Abstract

The unprovenanced and stylistically unusual wooden boat model (AM E60381) from the Australian Museum collection is examined to assess its identity and age. The analyses of construction method, wood, pigments, and gesso demonstrate the boat’s compatibility with ancient Egyptian craftwork. Three species of wood are identified: cedar of Lebanon (Cedrus libani), sycomore fig (Ficus sycomorus), and sidr (Ziziphus spina-christi). Funerary boat models are distinctly associated with the 11th and 12th dynasties (mid-20th to 19th century BC). Yet eight radiocarbon dates obtained from six separate pieces of wood are between 24th and 16th century BC; six cluster at the late 3rd millennium BC. Conspicuous disparity between these dates and expected chronological context is discussed. Stylistically, resembling a divine (sun) barque, the model has no parallels among comparable representations. With combination of iconographic motifs, construction methods and radiocarbon dates, the model is attributed to the period spanning the late Old Kingdom and the early Middle Kingdom.

 
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Bibliographic Data

Short Form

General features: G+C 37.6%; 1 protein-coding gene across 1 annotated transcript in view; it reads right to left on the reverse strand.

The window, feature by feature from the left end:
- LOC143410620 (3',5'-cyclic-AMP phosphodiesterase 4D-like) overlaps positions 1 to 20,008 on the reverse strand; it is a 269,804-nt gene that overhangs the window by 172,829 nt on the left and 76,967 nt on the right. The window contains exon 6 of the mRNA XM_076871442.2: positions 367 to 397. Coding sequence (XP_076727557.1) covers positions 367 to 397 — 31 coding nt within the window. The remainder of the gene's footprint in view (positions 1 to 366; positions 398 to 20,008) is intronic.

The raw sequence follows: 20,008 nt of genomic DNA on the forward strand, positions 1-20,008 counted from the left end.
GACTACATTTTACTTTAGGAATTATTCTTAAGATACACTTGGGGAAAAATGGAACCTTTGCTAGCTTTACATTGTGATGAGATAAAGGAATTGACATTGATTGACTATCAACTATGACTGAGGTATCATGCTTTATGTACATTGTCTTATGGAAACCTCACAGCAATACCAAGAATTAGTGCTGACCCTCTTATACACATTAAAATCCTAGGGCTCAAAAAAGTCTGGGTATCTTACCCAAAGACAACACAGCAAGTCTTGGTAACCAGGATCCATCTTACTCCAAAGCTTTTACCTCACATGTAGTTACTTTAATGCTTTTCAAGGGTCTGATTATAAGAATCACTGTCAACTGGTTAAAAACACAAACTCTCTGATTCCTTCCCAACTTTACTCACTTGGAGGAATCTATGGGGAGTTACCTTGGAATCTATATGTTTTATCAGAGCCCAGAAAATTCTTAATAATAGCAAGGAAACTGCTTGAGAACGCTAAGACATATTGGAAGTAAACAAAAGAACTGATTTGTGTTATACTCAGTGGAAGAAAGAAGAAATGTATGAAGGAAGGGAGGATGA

Florek et al., 2021. Rec. Aust. Mus. 73(2): 67–85
Author
Stan Florek; Heather Bleechmore; Jana Jones; Colin McGregor; R. E. Pogson; Jim Specht
Year
2021
Title
Egyptian funerary boat model in the Australian Museum: dating and analysis
Serial Title
Records of the Australian Museum
Volume
73
Issue
2
Start Page
67
End Page
85
DOI
10.3853/j.2201-4349.73.2021.1738
Language
en
Plates
1
Date Published
22 September 2021
Cover Date
22 September 2021
ISSN
ISSN 0067-1975 (print); ISSN 2201-4349 (online)
CODEN
RAUMAJ
Publisher
The Australian Museum
Place Published
Sydney, Australia
Subjects
ANCIENT EGYPT; ARCHAEOLOGY; AUSTRALIAN MUSEUM
Digitized
22 September 2021
Available Online
22 September 2021
Reference Number
1738
EndNote
1738.enw
Title Page
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